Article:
So there you have it. If you have flour, some butter or left over bacon grease, a jar of jam and a salt shaker, you are all set to make a fun sweet treat. You don’t need the fancy fluted Jam Tart Cutters or cups. You don’t need a muffin tin (I used an old pie tin saved from a store bought pie). I didn’t even use a rolling pin. (It is possible to use a sturdy drinking glass as an ersatz roller, but a bit tricky as it rolls in arcs. ;-) The Jammy tarts don’t mind if they are a bit misshapen, have a leak or two, are crumbly or a bit tough, taste a bit of bacon, or all butter, are too big or as small as a nickle. They just work.

I would recommend making twice as big a batch as you expect to eat. Otherwise an hour later you want more and they are all gone ;-)

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About E.M.Smith

A technical managerial sort interested in things from Stonehenge to computer science. My present "hot buttons' are the mythology of Climate Change and ancient metrology; but things change...
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10 Responses to Jammy Tarts

  1. rhoda klapp says:

    There are two substances which can completely overcome the laws of specific heat and heat transport. They are Pizza cheese and jam on a jam tart.

    I made them with my mother’s left-over pastry too.

  2. Steve Crook says:

    I like to make jam and marmalade and it turns out it can be a hazardous job if things go wrong and you splash a bit. I’ve often thought that castle defenders would have done better than oil by pouring boiling jam on their attackers. It sticks and burns something horrible.

    I got a nasty lip burn from trying one of last batch of jam tarts before it had properly cooled. It was horrible and to make matters worse, I had to go around for about two weeks with what looked like the cold sore from hell.

    > There are two substances…

    +Chinese Toffee Banana. The filling seems to remain insanely hot despite the outside being cool and that molten banana really sticks to the roof of the mouth….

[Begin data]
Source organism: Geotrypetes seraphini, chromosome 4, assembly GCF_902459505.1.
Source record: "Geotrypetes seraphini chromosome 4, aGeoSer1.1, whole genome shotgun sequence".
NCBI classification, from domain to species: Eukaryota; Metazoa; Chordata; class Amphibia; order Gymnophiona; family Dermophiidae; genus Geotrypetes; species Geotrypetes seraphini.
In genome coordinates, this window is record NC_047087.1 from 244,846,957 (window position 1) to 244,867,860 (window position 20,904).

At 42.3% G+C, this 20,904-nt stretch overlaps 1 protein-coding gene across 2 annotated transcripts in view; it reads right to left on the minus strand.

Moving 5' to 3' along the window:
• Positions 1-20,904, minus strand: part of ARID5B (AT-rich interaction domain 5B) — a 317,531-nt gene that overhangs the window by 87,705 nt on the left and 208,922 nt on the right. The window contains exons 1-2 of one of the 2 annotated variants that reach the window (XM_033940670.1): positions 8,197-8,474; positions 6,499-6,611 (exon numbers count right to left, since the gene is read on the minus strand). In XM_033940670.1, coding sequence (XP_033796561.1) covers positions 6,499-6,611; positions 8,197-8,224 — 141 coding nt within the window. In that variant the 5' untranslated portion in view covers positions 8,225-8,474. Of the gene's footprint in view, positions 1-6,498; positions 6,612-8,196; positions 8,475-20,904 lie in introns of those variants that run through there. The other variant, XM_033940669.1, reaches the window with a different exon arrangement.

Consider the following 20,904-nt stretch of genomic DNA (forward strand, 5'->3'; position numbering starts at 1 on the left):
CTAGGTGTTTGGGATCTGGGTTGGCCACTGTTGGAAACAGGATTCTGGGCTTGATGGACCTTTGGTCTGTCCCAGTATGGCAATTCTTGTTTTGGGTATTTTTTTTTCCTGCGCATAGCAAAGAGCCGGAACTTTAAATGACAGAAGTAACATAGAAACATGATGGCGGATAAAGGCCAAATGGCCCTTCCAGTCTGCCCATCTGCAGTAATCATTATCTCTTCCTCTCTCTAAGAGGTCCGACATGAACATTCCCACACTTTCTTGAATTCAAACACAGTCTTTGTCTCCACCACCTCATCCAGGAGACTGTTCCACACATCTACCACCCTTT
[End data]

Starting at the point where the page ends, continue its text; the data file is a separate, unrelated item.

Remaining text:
3. mpcraig says:

    “At about the time I could see the table top …” To any of you with toddler aged children or grandchildren, this is awesome: https://happygreylucky.com/ikea-hack-toddler-learning-tower-stool/

    I’m not handy and I built one. The key is the 90 degree wood clamp. I also heavily sanded the edges and corners before painting.

  4. Larry Ledwick says:

    Cool idea, although I would add one small feature. A thin wood lip on the back of the top step to give a bit of warning to the child that they are about to step backwards off the top step. I can visualize a step too far back and a sliding fall out the back shins taking the brunt of the fall.

    Just something there to give just a bit of warning that they are right at the back edge of the top step.

  5. Gary says:

    The trick with pie crusts is to cut in the butter with a couple of knives. The particles of butter will be of various sizes but the largest should be the size of a large pea. Over-cutting reduces the flakiness of the crust. Use ice cold water to moisten the flour and butter until it just sticks together, then roll into a ball and chill for an hour. My wife is jealous of how well my crusts turn out.